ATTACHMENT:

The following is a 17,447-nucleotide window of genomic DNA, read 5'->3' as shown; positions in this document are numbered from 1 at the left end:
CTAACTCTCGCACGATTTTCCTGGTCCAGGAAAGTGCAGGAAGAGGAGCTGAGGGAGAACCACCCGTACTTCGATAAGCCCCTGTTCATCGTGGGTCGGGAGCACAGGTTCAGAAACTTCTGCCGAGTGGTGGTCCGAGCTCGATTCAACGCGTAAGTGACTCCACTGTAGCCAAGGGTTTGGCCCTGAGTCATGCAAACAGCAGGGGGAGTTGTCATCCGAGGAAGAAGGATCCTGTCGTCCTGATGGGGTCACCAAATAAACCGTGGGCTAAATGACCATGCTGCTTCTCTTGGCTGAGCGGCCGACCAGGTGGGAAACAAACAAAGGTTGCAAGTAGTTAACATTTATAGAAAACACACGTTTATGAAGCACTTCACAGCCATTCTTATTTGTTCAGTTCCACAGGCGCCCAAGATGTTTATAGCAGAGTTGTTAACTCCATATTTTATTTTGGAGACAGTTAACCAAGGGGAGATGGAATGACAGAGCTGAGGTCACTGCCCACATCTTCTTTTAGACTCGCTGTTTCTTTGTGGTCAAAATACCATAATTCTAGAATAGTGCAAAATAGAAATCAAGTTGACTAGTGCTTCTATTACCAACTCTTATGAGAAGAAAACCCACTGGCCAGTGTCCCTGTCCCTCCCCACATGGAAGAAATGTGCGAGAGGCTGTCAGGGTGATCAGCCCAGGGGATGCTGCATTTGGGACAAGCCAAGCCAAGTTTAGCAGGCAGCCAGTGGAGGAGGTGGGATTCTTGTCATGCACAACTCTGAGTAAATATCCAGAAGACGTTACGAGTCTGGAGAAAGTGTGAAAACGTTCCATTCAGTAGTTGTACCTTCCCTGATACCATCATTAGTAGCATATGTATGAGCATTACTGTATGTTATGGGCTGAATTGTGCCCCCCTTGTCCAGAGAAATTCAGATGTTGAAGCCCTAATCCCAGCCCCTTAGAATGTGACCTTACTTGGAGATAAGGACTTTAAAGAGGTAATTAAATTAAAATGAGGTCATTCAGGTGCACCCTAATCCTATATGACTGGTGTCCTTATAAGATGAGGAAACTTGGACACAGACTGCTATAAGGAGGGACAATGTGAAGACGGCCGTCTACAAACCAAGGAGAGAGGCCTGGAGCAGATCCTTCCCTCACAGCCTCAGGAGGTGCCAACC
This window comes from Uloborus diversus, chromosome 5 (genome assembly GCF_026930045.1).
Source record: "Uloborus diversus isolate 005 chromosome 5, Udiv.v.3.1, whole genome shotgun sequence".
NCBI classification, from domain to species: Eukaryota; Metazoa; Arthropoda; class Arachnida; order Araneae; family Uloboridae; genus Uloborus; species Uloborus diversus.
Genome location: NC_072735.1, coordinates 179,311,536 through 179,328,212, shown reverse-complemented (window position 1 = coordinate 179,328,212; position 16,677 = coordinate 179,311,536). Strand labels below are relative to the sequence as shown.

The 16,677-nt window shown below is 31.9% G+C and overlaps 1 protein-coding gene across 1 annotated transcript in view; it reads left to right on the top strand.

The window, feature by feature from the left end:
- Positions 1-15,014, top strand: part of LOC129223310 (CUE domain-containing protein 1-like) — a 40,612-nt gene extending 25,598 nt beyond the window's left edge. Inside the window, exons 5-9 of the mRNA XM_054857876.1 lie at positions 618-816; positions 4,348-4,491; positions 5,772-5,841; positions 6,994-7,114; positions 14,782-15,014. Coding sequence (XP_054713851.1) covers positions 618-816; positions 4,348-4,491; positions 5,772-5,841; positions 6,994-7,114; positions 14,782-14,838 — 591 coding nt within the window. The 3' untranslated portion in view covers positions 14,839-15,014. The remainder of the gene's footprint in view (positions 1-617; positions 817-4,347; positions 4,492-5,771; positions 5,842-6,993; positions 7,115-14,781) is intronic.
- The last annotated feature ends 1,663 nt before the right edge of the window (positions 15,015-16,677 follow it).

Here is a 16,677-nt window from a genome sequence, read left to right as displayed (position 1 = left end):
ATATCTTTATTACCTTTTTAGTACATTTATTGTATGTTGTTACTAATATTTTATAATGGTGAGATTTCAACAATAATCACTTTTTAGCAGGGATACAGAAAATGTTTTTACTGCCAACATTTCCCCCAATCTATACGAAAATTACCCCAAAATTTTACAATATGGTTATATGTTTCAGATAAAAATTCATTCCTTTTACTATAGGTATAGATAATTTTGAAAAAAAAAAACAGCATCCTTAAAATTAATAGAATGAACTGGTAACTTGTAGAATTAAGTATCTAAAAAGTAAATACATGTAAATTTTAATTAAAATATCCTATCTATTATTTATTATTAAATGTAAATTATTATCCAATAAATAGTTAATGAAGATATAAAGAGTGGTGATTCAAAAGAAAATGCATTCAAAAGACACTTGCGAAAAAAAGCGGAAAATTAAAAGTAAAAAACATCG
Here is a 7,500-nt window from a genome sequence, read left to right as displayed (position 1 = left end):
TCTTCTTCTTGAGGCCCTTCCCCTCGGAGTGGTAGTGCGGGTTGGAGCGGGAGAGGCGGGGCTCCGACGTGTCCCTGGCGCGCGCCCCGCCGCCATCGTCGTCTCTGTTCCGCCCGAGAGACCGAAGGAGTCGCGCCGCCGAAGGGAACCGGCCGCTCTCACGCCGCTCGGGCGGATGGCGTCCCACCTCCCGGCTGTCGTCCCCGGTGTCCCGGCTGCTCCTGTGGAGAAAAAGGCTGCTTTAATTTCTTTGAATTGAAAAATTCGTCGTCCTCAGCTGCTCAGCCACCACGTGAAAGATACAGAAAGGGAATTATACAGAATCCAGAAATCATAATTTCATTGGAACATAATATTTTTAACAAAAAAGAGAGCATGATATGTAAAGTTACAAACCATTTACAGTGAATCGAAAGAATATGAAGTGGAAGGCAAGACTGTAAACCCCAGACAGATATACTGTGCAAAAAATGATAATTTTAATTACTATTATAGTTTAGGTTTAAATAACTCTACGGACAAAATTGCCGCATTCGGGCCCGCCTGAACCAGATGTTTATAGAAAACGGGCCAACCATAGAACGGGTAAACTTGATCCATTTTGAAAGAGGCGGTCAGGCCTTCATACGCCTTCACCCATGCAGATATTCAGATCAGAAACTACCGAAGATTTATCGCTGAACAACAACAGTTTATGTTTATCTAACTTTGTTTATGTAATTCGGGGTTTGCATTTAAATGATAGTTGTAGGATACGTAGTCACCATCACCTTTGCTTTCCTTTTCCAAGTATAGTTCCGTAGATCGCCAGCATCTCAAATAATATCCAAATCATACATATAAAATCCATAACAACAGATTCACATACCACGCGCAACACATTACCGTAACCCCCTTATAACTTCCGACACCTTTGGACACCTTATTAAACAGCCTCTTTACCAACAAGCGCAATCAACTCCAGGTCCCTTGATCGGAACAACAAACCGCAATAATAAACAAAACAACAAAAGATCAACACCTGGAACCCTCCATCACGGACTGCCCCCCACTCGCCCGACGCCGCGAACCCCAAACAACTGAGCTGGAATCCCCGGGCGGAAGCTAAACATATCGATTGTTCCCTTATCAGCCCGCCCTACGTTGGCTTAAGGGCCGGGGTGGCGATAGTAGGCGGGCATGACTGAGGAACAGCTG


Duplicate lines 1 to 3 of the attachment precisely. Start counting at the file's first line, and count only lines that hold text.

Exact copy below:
The following is a 17,447-nucleotide window of genomic DNA, read 5'->3' as shown; positions in this document are numbered from 1 at the left end:
CTAACTCTCGCACGATTTTCCTGGTCCAGGAAAGTGCAGGAAGAGGAGCTGAGGGAGAACCACCCGTACTTCGATAAGCCCCTGTTCATCGTGGGTCGGGAGCACAGGTTCAGAAACTTCTGCCGAGTGGTGGTCCGAGCTCGATTCAACGCGTAAGTGACTCCACTGTAGCCAAGGGTTTGGCCCTGAGTCATGCAAACAGCAGGGGGAGTTGTCATCCGAGGAAGAAGGATCCTGTCGTCCTGATGGGGTCACCAAATAAACCGTGGGCTAAATGACCATGCTGCTTCTCTTGGCTGAGCGGCCGACCAGGTGGGAAACAAACAAAGGTTGCAAGTAGTTAACATTTATAGAAAACACACGTTTATGAAGCACTTCACAGCCATTCTTATTTGTTCAGTTCCACAGGCGCCCAAGATGTTTATAGCAGAGTTGTTAACTCCATATTTTATTTTGGAGACAGTTAACCAAGGGGAGATGGAATGACAGAGCTGAGGTCACTGCCCACATCTTCTTTTAGACTCGCTGTTTCTTTGTGGTCAAAATACCATAATTCTAGAATAGTGCAAAATAGAAATCAAGTTGACTAGTGCTTCTATTACCAACTCTTATGAGAAGAAAACCCACTGGCCAGTGTCCCTGTCCCTCCCCACATGGAAGAAATGTGCGAGAGGCTGTCAGGGTGATCAGCCCAGGGGATGCTGCATTTGGGACAAGCCAAGCCAAGTTTAGCAGGCAGCCAGTGGAGGAGGTGGGATTCTTGTCATGCACAACTCTGAGTAAATATCCAGAAGACGTTACGAGTCTGGAGAAAGTGTGAAAACGTTCCATTCAGTAGTTGTACCTTCCCTGATACCATCATTAGTAGCATATGTATGAGCATTACTGTATGTTATGGGCTGAATTGTGCCCCCCTTGTCCAGAGAAATTCAGATGTTGAAGCCCTAATCCCAGCCCCTTAGAATGTGACCTTACTTGGAGATAAGGACTTTAAAGAGGTAATTAAATTAAAATGAGGTCATTCAGGTGCACCCTAATCCTATATGACTGGTGTCCTTATAAGATGAGGAAACTTGGACACAGACTGCTATAAGGAGGGACAATGTGAAGACGGCCGTCTACAAACCAAGGAGAGAGGCCTGGAGCAGATCCTTCCCTCACAGCCTCAGGAGGTGCCAACC
This window comes from Uloborus diversus, chromosome 5 (genome assembly GCF_026930045.1).